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And he wrote it all to Mildred, as if praise were

only pleasure, As if fame were only honour, when he laid them

in her hands.

Mildred heard it without wonder, as a sure result

expected, For how could it fail, since merit and renown go

side by side : And the neighbours who first fancied genius ought

to be suspected, Might at last give up their caution, and could

own him now with pride.

Years flowed on. These empty honours led to

others they called better, He had saved some slender fortune, and might

claim his bride at last : Mildred, grown so used to waiting, felt half startled

by the letter That now made her future certain, and would

consecrate her past.

And he came: grown sterner, older-changed in

deed: a grave reliance Had replaced his eager manner, and the quick

short speech of old : He had gone forth with a spirit half of hope and

half defiance; He returned with proud assurance half disdainful

and half cold.

Yet his old self seemed returning while he stood

sometimes, and listened To her calm soft voice, relating all the thoughts

of these long years ; And if Mildred's heart was heavy, and at times her

blue eyes glistened, Still in thought she would not whisper aught of

sorrow or of fears.

Autumn with its golden corn-fields, autumn with its

storms and showers, Had been there to greet his coming with its :

forests gold and brown;

And the last leaves still were falling, fading still the

year's last flowers, When he left the quiet village, and took back his

bride to town.

Home—the home that she had pictured many a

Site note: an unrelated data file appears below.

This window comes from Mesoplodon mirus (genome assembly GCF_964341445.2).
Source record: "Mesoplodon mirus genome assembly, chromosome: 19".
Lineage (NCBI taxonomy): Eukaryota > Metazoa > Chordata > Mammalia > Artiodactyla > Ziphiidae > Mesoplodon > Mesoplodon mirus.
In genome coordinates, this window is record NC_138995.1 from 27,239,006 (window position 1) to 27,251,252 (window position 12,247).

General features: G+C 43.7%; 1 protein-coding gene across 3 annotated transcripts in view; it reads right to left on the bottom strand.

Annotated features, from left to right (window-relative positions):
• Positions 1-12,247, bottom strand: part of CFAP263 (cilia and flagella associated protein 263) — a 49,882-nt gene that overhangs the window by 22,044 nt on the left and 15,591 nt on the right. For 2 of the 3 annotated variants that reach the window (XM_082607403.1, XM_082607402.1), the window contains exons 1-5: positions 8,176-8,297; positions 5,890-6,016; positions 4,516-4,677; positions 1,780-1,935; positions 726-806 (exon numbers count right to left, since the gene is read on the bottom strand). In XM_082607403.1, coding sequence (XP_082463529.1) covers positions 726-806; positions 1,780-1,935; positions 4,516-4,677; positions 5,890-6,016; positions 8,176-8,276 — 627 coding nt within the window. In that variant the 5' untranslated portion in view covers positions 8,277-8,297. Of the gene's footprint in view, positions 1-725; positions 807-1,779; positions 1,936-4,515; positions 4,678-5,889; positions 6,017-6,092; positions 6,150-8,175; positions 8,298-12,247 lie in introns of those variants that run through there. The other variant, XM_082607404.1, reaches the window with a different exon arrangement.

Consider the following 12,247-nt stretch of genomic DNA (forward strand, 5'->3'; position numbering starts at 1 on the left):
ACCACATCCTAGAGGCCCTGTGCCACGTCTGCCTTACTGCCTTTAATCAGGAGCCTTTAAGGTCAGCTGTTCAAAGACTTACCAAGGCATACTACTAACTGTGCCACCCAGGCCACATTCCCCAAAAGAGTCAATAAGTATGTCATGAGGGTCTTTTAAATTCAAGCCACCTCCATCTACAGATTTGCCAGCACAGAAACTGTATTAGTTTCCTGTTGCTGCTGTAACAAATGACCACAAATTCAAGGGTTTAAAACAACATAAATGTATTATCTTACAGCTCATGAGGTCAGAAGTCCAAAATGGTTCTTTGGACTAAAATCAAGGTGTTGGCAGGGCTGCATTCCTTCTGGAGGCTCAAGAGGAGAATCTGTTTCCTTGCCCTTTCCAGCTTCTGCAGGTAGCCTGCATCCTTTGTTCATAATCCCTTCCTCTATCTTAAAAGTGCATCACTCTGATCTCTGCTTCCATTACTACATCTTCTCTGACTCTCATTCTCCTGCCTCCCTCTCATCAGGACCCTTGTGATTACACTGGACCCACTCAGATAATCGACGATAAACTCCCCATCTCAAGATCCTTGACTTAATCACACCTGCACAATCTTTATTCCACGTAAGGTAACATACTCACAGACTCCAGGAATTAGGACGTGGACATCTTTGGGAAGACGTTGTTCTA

time in twilight, dwelling On that tender gentle fancy, folded round with

loving care; Here was home—the end, the haven; and what

spirit voice seemed telling, That she only held the casket, with the gem no

longer there?

Sad it may be to be longing, with a patience faint

and weary,
For a hope deferred—and sadder still to see it

fade and fall; Yet to grasp the thing we long for, and, with sorrow

sick and dreary,
Then to find how it can fail us, is the saddest

pain of all.

What was wanting? He was gentle, kind and

generous still, deferring To her wishes always; nothing seemed to mar

their tranquil life: There are skies so calm and leaden that we long for

storm-winds stirring, There is peace so cold and bitter, that we almost

welcome strife.

Darker grew the clouds above her, and the slow

conviction clearer, That he gave her home and pity, but that heart,

and soul, and mind Were beyond her now; he loved her, and in youth

he had been near her, But he now had gone far onward, and had left

her there behind.

Yes, beyond her: yes, quick-hearted, her Love

helped her in revealing It was worthless, while so mighty; was too weak,

although so strong;

There were courts she could not enter; depths she

could not sound; yet feeling It was vain to'strive or struggle, vainer still to

mourn or long.

He would give her words of kindness, he would

talk of home, but seeming With an absent look, forgetting if he held or

dropped her hand; And then turn with eager pleasure to his writing,

reading, dreaming, Or to speak of things with others that she could

not understand.

He had paid, and paid most nobly, all he owed; no

need of blaming; It had cost him something, may be, that no future

could restore: In her heart of hearts she knew it; Love and

Sorrow, not complaining, Only suffered all the deeper, only loved him all

the more.

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